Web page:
It would help if the dictionary hint (or somewhere else) mentioned that 'com' could mean 'at' in this context. Just mousing over the hint only shows "with' as possible definition
Yeah, especially since duo can put meanings for multi-word phrases too. It should just show that grita means yell, com with, and "grita com" yell at.
Given erudis's explanation, perhaps the question should be more like "You shout with them, not at them" which would introduce the together (junto com) and differentiate the two uses of com.
Yes. Like the phrase "Não grite comigo!", it means "Don't yell at me!".
Of course, without context, it could also mean "you yell with them", but that's not a common situation, or at least not as common as yelling at someone, so "at" is the preferable translation in this case.
It may not be common but for the lesson we have to balance between what is written and common meanings of each word to not get it wrong, without having the refinement to interpret what might be.
I agree. Sometimes I try to use the translation that would go with the most common situation and it says that it's wrong because I didn't give the literal translation (that sounds weird in English) and other times it does this.
How would be ,,Shout with me!" then, to distinguish these two phrases? Am I supposed to use ,,Grite comigo!" and the second person will guess what I mean?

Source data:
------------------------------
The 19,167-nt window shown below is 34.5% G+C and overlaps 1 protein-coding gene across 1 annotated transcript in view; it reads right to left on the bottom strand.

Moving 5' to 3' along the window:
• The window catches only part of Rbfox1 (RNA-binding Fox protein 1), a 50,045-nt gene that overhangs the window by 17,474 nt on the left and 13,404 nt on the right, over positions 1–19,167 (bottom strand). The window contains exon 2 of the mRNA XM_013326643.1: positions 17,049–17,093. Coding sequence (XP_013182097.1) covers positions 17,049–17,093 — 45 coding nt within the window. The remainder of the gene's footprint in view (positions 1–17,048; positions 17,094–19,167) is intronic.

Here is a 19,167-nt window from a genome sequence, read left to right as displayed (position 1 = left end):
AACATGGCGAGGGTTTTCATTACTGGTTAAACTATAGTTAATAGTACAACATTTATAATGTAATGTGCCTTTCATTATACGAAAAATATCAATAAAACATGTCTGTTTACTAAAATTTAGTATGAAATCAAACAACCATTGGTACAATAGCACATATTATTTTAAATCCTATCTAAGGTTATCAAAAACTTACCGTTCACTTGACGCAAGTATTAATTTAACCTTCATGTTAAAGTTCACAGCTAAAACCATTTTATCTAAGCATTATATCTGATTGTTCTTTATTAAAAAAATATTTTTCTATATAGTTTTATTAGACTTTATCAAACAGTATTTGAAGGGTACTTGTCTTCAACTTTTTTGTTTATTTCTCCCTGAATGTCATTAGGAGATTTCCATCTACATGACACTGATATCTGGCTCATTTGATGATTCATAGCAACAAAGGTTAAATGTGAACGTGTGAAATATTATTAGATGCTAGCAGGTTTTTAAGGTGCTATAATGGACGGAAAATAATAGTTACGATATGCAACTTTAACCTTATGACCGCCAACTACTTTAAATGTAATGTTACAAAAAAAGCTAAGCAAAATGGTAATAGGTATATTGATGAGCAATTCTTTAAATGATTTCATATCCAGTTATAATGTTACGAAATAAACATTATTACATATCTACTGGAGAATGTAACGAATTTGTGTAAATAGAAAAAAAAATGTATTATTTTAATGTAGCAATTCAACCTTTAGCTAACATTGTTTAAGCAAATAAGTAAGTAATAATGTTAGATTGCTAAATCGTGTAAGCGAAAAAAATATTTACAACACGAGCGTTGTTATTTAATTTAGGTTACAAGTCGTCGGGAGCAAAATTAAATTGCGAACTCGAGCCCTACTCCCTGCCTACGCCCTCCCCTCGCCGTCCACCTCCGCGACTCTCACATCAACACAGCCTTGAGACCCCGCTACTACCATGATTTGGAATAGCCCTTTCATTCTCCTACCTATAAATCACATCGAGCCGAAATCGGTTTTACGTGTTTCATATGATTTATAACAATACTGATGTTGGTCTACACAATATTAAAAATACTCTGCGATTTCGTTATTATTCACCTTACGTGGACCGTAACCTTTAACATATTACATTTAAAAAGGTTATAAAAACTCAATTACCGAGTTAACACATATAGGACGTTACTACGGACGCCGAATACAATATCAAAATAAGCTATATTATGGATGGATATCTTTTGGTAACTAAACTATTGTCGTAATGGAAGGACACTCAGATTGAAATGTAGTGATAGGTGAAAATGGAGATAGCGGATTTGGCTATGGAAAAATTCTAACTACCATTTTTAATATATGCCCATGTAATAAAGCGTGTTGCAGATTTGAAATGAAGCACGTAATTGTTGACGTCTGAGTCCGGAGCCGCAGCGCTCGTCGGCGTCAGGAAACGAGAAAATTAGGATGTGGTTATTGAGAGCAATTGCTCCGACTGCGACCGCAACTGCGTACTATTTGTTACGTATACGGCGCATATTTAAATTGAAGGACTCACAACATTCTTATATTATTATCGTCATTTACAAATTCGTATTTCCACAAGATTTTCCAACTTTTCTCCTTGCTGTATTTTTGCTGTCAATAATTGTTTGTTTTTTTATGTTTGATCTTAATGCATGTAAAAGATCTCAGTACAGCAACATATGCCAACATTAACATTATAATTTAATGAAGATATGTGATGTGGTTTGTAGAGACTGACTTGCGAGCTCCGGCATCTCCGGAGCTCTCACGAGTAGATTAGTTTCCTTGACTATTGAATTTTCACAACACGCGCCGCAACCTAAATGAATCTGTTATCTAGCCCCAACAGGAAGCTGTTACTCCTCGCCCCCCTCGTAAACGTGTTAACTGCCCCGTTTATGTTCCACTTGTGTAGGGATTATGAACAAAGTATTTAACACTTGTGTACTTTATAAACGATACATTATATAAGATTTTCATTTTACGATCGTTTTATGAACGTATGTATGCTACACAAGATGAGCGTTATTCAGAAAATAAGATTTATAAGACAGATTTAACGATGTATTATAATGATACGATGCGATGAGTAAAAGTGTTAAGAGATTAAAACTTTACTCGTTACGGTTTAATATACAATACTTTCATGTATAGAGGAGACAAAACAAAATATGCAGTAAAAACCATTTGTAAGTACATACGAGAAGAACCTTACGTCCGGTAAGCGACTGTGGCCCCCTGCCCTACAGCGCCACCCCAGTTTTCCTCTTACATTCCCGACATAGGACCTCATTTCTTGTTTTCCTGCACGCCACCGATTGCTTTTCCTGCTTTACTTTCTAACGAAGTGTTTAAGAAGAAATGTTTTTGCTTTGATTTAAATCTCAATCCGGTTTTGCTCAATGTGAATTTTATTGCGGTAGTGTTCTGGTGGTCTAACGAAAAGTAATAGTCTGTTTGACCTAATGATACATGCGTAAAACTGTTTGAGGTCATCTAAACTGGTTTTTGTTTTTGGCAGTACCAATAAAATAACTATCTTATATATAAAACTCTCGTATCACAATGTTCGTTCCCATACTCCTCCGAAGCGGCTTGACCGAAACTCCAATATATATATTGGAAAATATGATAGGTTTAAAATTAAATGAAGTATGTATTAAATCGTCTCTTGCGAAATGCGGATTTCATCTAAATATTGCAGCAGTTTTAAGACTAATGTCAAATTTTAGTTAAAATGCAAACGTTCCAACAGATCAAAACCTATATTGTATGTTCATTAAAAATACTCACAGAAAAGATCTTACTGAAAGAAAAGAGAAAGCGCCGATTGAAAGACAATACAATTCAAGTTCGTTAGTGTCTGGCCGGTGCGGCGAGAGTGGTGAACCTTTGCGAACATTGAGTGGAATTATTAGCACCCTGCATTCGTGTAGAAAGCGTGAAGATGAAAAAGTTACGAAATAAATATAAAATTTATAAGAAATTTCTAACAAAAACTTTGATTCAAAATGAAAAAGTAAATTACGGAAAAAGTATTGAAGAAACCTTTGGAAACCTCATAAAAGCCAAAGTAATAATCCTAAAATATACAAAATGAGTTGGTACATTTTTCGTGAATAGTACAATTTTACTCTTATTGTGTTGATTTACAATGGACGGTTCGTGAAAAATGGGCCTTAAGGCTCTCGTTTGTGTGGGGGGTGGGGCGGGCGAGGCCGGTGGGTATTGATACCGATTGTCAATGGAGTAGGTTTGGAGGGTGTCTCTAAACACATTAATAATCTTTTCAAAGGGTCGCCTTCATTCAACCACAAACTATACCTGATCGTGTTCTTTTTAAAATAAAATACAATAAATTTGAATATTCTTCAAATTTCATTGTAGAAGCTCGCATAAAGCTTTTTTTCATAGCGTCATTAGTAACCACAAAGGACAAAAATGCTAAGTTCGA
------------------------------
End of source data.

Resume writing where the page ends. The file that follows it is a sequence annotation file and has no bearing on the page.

In this case, people usually say "grite junto comigo", which means shout 'together' with me. That way, it's impossible to misunderstand the sentence.
I guess it like 'argue' in English. You argue 'with them', not 'at them'. So in Portuguese you shout 'with' someone?
At the concert, the attendants shouted when the band came out on stage. I shouted with them.
Why is it "Você grita com eles" means you yell at them? How would you write in portuguese "You yell WITH them"
Without context, this could also be "you shout with them." Example: "You join the protesters, and you shout with them." ("Você grita com eles")
Can gritar ever mean weep or wail? Because where I'm from greet can mean that. I don't think the words have the same latin origin though, it's just a coincidence.
"Gritar" may mean "wail", but not "weep". It has more the meaning of shouting and screaming and none of the meaning of weeping. Of course, when tears are coming out of your eyes, loud sounds may also come out of your mouth. "Gritar" refers only to the sounds made with your mouth (and they have to be loud).
Someone answered previously that "grita com" would usually mean "yell at", while "grita junto comigo" would be used to mean "yell with".
But the dictionary hints imply another translation "yell to". Would you use "para" in this case? "Ela grita para os garotos" to mean "she yells to the boys"?